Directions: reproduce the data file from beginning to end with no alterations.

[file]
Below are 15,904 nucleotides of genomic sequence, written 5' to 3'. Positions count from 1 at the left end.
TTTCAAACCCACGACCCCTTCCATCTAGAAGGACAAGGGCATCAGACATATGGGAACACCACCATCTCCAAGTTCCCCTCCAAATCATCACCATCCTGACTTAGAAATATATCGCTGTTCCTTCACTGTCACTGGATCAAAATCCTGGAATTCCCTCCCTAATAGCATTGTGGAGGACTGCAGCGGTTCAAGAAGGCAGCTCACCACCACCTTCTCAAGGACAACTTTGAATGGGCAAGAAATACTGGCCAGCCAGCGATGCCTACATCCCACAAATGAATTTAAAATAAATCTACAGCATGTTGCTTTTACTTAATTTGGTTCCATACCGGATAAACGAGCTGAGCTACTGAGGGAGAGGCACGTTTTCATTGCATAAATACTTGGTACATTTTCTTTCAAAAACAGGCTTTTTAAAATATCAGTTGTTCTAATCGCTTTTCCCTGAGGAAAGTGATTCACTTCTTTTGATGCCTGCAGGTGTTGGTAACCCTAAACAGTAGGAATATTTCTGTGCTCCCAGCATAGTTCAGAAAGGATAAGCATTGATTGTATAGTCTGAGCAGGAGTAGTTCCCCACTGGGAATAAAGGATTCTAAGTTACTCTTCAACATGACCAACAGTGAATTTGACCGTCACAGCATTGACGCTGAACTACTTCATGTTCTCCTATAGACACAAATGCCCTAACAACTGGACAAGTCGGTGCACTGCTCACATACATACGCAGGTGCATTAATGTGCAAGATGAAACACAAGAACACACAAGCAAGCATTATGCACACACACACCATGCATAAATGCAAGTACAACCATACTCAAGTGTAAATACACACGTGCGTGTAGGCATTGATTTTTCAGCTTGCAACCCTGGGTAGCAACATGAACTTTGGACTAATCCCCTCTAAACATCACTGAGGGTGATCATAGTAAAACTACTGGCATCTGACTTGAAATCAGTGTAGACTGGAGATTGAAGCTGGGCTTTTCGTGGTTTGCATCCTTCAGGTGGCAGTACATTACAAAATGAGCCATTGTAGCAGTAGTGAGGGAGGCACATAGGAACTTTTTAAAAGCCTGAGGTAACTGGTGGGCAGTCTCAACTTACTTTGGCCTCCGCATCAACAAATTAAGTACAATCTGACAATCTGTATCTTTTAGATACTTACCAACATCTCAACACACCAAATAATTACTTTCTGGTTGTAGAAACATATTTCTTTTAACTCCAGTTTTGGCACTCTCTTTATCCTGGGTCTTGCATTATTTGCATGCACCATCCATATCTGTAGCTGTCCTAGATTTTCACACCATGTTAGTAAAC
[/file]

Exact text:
Below are 15,904 nucleotides of genomic sequence, written 5' to 3'. Positions count from 1 at the left end.
TTTCAAACCCACGACCCCTTCCATCTAGAAGGACAAGGGCATCAGACATATGGGAACACCACCATCTCCAAGTTCCCCTCCAAATCATCACCATCCTGACTTAGAAATATATCGCTGTTCCTTCACTGTCACTGGATCAAAATCCTGGAATTCCCTCCCTAATAGCATTGTGGAGGACTGCAGCGGTTCAAGAAGGCAGCTCACCACCACCTTCTCAAGGACAACTTTGAATGGGCAAGAAATACTGGCCAGCCAGCGATGCCTACATCCCACAAATGAATTTAAAATAAATCTACAGCATGTTGCTTTTACTTAATTTGGTTCCATACCGGATAAACGAGCTGAGCTACTGAGGGAGAGGCACGTTTTCATTGCATAAATACTTGGTACATTTTCTTTCAAAAACAGGCTTTTTAAAATATCAGTTGTTCTAATCGCTTTTCCCTGAGGAAAGTGATTCACTTCTTTTGATGCCTGCAGGTGTTGGTAACCCTAAACAGTAGGAATATTTCTGTGCTCCCAGCATAGTTCAGAAAGGATAAGCATTGATTGTATAGTCTGAGCAGGAGTAGTTCCCCACTGGGAATAAAGGATTCTAAGTTACTCTTCAACATGACCAACAGTGAATTTGACCGTCACAGCATTGACGCTGAACTACTTCATGTTCTCCTATAGACACAAATGCCCTAACAACTGGACAAGTCGGTGCACTGCTCACATACATACGCAGGTGCATTAATGTGCAAGATGAAACACAAGAACACACAAGCAAGCATTATGCACACACACACCATGCATAAATGCAAGTACAACCATACTCAAGTGTAAATACACACGTGCGTGTAGGCATTGATTTTTCAGCTTGCAACCCTGGGTAGCAACATGAACTTTGGACTAATCCCCTCTAAACATCACTGAGGGTGATCATAGTAAAACTACTGGCATCTGACTTGAAATCAGTGTAGACTGGAGATTGAAGCTGGGCTTTTCGTGGTTTGCATCCTTCAGGTGGCAGTACATTACAAAATGAGCCATTGTAGCAGTAGTGAGGGAGGCACATAGGAACTTTTTAAAAGCCTGAGGTAACTGGTGGGCAGTCTCAACTTACTTTGGCCTCCGCATCAACAAATTAAGTACAATCTGACAATCTGTATCTTTTAGATACTTACCAACATCTCAACACACCAAATAATTACTTTCTGGTTGTAGAAACATATTTCTTTTAACTCCAGTTTTGGCACTCTCTTTATCCTGGGTCTTGCATTATTTGCATGCACCATCCATATCTGTAGCTGTCCTAGATTTTCACACCATGTTAGTAAAC